The vilification of government spending isn't helping anything.
 
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Lafayette

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The vilification of government spending isn't helping anything.

American voters made the Massive Mistake of giving the HofR over to the Replicants in 2010, which prevented any Stimulus Spending to be passed. That mistake guaranteed that the slowwwww crawl-out from the Great Recession would take four-years longer than necessary.

See those four-years (from 2010 to 2014) depicted clearly here in this BLS Employment-to-Population Ratio infographic*:
latest_numbers_LNS12300000_2006_2016_all_period_M03_data.gif


So, in the 2010 midterms only 37.8% of the electorate voted. Where were the other 62.2% of the voting population that fateful day?

Spectating the elections on the BoobTube like couch-potatoes?

Well, they got what they deserved ...

*Btw, the reason the rapid decent of the country's Employment-to-Population ratio was stopped dead in 2010 is because of Obama's ARRA-spending bill passed in 2009 (when he took office along with a Dem Congress).
 
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Lafayette

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ONLY TIME WILL TELL

"Has the global economic growth malaise become the 'new normal'?"

I suggest that a better measure of "global growth" is that of the OECD, here. It is a better comparative of larger and smaller countries on more-or-less the same Learning Curve of both industrialization and the shift to a Services Economy. (Other nations, not members of the OECD tend to be more Agricultural in terms of GDP, and therefore of a differing data-set for purposes of comparison.)

Global OECD Growth in terms of that particular sub-set actually does not look all that bad, even if the major sectors of both the US and the EU are laggards and not leaders.

So the cure to the past economic malaise is in the making, but unfortunately some countries see it coming far too slowly. In Europe, the situation is getting haggard since, like most situations, the dissimilarity of national GDP-formation creates slower overall growth - and therefore higher levels of discontent manifested in the countries with still too high unemployment rates. German is doing better than most, and France is doing worst. (In fact, France has not known an unemployment rate below 7% since François Mitterand in the 1990s - that's a quarter of a century ago!)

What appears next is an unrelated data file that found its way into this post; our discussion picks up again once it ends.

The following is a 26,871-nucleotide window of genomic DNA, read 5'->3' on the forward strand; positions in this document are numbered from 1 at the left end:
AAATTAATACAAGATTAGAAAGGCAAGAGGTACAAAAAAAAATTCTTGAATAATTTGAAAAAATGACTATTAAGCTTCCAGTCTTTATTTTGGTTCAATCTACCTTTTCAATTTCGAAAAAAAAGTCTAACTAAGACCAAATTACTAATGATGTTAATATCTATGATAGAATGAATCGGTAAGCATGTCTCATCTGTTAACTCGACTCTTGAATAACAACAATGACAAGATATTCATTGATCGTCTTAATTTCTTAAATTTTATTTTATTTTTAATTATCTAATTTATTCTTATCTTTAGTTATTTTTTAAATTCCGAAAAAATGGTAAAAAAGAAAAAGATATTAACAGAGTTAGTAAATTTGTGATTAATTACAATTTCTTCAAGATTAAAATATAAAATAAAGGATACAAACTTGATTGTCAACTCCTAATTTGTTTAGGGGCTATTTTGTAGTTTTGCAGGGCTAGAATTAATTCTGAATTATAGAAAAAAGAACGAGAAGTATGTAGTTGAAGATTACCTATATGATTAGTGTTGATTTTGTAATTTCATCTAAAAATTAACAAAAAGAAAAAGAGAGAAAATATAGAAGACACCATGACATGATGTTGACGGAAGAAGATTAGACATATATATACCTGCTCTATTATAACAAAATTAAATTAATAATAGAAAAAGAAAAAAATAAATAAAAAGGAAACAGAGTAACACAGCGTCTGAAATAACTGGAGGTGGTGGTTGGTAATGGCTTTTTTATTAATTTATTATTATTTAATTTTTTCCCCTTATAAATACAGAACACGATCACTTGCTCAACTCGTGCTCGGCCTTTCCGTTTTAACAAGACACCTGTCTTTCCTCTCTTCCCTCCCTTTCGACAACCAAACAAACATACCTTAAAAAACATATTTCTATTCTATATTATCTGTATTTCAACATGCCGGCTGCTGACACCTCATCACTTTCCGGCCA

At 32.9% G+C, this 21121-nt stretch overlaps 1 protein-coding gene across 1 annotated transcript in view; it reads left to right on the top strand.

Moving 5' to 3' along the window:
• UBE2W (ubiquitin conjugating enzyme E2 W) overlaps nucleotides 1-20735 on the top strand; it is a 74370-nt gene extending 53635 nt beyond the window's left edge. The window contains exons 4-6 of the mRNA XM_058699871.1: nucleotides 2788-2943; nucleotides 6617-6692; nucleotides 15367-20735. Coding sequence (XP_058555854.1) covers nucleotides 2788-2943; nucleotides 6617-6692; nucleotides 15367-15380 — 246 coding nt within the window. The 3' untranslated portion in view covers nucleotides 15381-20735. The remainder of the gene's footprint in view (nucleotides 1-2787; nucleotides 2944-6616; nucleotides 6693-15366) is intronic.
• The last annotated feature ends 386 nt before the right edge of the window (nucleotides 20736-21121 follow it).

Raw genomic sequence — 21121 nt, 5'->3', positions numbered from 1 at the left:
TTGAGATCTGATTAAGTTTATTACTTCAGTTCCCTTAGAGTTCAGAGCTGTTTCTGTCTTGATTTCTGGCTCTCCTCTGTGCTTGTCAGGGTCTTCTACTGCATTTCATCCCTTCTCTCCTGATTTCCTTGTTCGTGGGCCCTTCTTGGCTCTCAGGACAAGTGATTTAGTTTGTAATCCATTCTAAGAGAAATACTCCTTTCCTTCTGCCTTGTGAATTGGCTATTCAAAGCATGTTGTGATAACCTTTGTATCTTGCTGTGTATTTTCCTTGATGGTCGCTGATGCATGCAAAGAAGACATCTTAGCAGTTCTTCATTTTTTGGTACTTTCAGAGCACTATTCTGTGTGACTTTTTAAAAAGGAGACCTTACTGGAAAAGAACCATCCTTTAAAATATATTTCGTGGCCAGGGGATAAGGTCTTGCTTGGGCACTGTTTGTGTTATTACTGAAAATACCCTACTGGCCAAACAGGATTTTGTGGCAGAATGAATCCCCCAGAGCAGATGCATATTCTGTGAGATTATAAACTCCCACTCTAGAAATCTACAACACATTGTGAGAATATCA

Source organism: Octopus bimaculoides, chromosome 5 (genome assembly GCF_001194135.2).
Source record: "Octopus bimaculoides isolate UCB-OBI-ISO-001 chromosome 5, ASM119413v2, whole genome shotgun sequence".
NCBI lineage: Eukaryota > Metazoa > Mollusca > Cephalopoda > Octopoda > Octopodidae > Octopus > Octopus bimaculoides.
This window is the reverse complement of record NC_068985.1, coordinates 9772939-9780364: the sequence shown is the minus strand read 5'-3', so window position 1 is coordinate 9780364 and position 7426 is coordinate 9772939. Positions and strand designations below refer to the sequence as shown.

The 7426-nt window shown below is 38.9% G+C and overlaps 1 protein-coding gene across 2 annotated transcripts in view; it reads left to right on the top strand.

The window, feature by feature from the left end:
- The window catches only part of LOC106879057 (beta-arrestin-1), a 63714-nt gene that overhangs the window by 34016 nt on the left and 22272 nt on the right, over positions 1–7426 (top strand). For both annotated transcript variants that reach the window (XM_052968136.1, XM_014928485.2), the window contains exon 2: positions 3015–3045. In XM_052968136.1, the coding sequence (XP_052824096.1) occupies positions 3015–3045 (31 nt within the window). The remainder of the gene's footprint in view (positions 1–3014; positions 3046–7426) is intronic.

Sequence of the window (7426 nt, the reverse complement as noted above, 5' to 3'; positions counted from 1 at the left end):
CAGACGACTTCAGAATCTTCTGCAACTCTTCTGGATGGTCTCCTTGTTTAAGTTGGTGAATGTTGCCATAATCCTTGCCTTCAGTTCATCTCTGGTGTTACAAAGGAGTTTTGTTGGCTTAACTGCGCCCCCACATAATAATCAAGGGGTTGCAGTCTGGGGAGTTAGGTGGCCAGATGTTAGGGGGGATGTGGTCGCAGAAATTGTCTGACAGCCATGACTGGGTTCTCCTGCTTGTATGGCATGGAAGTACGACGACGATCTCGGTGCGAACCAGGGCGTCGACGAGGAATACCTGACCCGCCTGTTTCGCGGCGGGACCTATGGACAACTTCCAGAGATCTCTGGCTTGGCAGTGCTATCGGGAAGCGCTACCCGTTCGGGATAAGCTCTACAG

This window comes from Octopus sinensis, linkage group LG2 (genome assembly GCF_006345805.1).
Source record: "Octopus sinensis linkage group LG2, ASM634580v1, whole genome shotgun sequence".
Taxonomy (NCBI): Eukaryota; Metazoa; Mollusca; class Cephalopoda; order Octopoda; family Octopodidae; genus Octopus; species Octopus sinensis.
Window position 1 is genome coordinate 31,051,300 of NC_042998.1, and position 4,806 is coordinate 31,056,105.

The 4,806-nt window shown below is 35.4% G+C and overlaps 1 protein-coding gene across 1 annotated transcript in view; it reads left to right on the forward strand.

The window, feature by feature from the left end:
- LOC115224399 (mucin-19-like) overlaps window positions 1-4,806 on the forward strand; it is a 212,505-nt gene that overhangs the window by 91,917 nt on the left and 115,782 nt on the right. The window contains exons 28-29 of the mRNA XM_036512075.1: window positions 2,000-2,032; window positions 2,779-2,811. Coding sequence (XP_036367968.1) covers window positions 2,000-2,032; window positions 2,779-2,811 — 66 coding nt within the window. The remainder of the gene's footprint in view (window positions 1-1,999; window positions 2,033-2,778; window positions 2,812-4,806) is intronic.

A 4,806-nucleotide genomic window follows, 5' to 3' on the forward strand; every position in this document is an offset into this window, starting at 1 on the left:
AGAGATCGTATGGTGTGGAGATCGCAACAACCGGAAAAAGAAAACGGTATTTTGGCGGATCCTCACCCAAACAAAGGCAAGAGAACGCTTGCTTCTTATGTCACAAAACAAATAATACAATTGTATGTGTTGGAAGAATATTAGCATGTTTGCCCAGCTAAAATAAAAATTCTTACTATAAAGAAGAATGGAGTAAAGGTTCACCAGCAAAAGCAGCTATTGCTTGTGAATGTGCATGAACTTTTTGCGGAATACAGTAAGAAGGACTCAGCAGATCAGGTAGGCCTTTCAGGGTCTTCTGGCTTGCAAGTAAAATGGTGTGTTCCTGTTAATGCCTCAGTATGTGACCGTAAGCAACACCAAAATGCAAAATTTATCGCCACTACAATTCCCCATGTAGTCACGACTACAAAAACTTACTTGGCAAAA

On the international scene, the country to watch is the bull-in-the-china-shop (to misuse an aphorism). China is graduating postsecondary students at a very good rate yearly, and has a clearly robust habit at hi-tech patenting. But is it putting the students to good use when a large part of its industrial produce is high labor-content goods? It's Services Industry internally does not have the same stature of its Goods-Industries in terms of turnover - the former being domestic in nature, and the latter global.

In fact, some see China's decline to a lower growth rate due to the fact that the world is perhaps sated with "the Chinese price" of low-tech goods. (I, for one.) Their emphasis on lower cost-price has caused them to endure a bad reputation as regards product quality. And yet, Chinese manufacturers are quite capable of making state-of-the-art iPhones, when good-quality is imposed from elsewhere.

China is signing construction contracts abroad for significantly large projects, for instance, for electrification (both generation and delivery). Only time will tell, however, whether China has the economic wherewithal to compete with South Korea and Japan in terms of hi-tech produce and quality car-manufacturing as South Korea has accomplished ...